This whole interlocking complex of institutions goes back to the rise of such institutions in the late 19th century as the dominant organizational form — a top-down transformation of the American economy and society that the state and the plutocratic interests controlling it imposed on the country.
From the beginning of radio, the state’s regulatory approach fostered a cartelized system of nationwide media networks. The FCC licensing system permitted a limited number of radio stations compared to what the spectrum permitted. Had the full spectrum been opened up on a first-come first-served basis, with something like the common law of riparian rights preventing new stations from broadcasting on frequencies that might disrupt broadcasts of existing stations, there would have been many more stations. And had the spectrum been open to all homesteaders, there would have been a variety of participants including amateurs and hobbyists, and community and labor groups. For that matter the FCC itself might have awarded its licenses to such a variety of groups; but instead it awarded them almost entirely to commercial interests. And given a limited number of salable licenses, they inevitably appreciated in value just like taxicab medallions, so that only plutocratic interests could afford them.
But before the mass broadcast media ever came into existence, there was already a nationwide advertising market in place fostered by the corporate centralization of the economy, and a complex of corporate and government institutions to influence the content of media.
The existence of a nationwide advertising market, coupled with “intellectual property” in content and rebroadcast rights, further reinforced the concentration of broadcast media into nationwide networks.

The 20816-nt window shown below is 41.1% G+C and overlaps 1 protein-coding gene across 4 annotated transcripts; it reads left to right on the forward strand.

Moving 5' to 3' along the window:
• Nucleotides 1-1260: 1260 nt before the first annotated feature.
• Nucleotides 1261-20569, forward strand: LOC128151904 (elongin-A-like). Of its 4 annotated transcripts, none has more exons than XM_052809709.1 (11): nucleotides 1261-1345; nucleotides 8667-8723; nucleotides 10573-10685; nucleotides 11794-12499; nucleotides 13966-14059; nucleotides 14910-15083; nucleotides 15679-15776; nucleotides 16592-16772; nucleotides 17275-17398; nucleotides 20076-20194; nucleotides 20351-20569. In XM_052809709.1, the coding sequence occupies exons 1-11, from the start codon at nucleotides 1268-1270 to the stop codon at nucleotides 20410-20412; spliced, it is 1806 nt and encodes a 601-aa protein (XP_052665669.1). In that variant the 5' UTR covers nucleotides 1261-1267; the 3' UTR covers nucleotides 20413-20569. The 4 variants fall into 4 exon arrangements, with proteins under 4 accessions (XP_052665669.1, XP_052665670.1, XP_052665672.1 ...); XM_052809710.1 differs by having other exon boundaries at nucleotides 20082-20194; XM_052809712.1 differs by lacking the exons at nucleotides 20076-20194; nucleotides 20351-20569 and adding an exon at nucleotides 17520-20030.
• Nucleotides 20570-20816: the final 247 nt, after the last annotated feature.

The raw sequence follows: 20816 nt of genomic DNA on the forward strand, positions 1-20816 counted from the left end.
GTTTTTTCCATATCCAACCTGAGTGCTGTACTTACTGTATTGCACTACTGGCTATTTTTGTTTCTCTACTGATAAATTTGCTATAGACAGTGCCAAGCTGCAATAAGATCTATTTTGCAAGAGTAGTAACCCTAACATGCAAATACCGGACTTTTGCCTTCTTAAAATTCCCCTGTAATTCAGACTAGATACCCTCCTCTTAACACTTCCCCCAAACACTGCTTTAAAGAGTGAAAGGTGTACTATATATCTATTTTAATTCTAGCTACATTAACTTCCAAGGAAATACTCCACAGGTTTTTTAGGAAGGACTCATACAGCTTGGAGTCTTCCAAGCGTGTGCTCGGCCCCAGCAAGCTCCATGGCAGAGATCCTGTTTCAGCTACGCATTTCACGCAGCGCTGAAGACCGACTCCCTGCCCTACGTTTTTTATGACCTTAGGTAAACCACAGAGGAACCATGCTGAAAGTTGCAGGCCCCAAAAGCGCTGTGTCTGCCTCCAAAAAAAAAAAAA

And the pre-existence of an interlocking system of corporate, state and civil society institutions into which the media could be assimilated, created the systemic pressures and filters behind what Noam Chomsky and Edward Herman called the media’s “Propaganda Model.” This doesn’t just mean the cruder forms of influence like direct advertiser vetoes of stories, or even editorial fear of offending advertisers — although that obviously plays a real part in filtering content. More important is the common class background and affinity, and common social ties of those in charge of the media and governing institutions, and the symbiotic organizational structures of the institutions themselves.
Network executives, talk show hosts, and newspaper publishers and editors travel in the same social circle as the powerful state and corporate figures whom they’re theoretically supposed to serve as watchdogs over. So you have “responsible” and “patriotic” news organizations refusing to report on government war crimes, and people like publisher Katherine Graham of the Washington Post telling an appreciative audience of CIA spooks that “there are some things the public doesn’t need to know.”
You have a “professional” journalistic culture, since Walter Lippmann’s time, dominated by the same managerial ethos as other governing institutions, seeing their job as simply reporting “objectively” what “both sides” say without regard to facts. And given the limited (and dwindling) resources for actual reporting, you have the majority of TV news anchor scripts and newspaper column inches taken up either by quotes from public figures or the output of public spokespersons and corporate and state PR departments. You have wire service correspondents in countries where the U.S. is backing local death squads or military coups, sitting in hotel rooms writing their copy directly from U.S. embassy handouts.
The cumulative effect of all these filters, without much central direction, is a sort of “invisible hand” mechanism with exactly the result Chomsky and Herman described: a corporate media that reports news from the perspective of the state and the corporations in control of it almost the same as if they were officially censoring it.
So Sanders is right: the media is an arm of the ruling class — and the state is at the heart of it.